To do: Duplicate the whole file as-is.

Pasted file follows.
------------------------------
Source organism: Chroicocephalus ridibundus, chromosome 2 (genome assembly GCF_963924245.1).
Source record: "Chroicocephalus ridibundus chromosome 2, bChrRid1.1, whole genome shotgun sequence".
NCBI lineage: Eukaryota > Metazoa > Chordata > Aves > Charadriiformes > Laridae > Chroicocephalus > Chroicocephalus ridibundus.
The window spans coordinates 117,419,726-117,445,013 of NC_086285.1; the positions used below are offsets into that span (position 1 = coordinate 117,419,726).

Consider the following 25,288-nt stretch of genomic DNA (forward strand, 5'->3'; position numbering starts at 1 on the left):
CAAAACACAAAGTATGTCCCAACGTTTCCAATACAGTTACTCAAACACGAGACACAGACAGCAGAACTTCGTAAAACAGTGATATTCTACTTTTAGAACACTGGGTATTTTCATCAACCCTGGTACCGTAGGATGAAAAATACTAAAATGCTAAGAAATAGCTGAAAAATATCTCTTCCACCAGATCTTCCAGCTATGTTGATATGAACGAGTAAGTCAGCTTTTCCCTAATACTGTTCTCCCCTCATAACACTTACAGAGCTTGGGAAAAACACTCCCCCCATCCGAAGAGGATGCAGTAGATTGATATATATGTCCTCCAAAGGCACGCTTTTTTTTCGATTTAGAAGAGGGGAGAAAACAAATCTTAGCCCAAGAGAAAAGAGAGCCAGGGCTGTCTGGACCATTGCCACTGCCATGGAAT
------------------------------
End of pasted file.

Source organism: Chroicocephalus ridibundus, chromosome 2 (genome assembly GCF_963924245.1).
Source record: "Chroicocephalus ridibundus chromosome 2, bChrRid1.1, whole genome shotgun sequence".
NCBI lineage: Eukaryota > Metazoa > Chordata > Aves > Charadriiformes > Laridae > Chroicocephalus > Chroicocephalus ridibundus.
The window spans coordinates 117,419,726-117,445,013 of NC_086285.1; the positions used below are offsets into that span (position 1 = coordinate 117,419,726).

Consider the following 25,288-nt stretch of genomic DNA (forward strand, 5'->3'; position numbering starts at 1 on the left):
CAAAACACAAAGTATGTCCCAACGTTTCCAATACAGTTACTCAAACACGAGACACAGACAGCAGAACTTCGTAAAACAGTGATATTCTACTTTTAGAACACTGGGTATTTTCATCAACCCTGGTACCGTAGGATGAAAAATACTAAAATGCTAAGAAATAGCTGAAAAATATCTCTTCCACCAGATCTTCCAGCTATGTTGATATGAACGAGTAAGTCAGCTTTTCCCTAATACTGTTCTCCCCTCATAACACTTACAGAGCTTGGGAAAAACACTCCCCCCATCCGAAGAGGATGCAGTAGATTGATATATATGTCCTCCAAAGGCACGCTTTTTTTTCGATTTAGAAGAGGGGAGAAAACAAATCTTAGCCCAAGAGAAAAGAGAGCCAGGGCTGTCTGGACCATTGCCACTGCCATGGAAT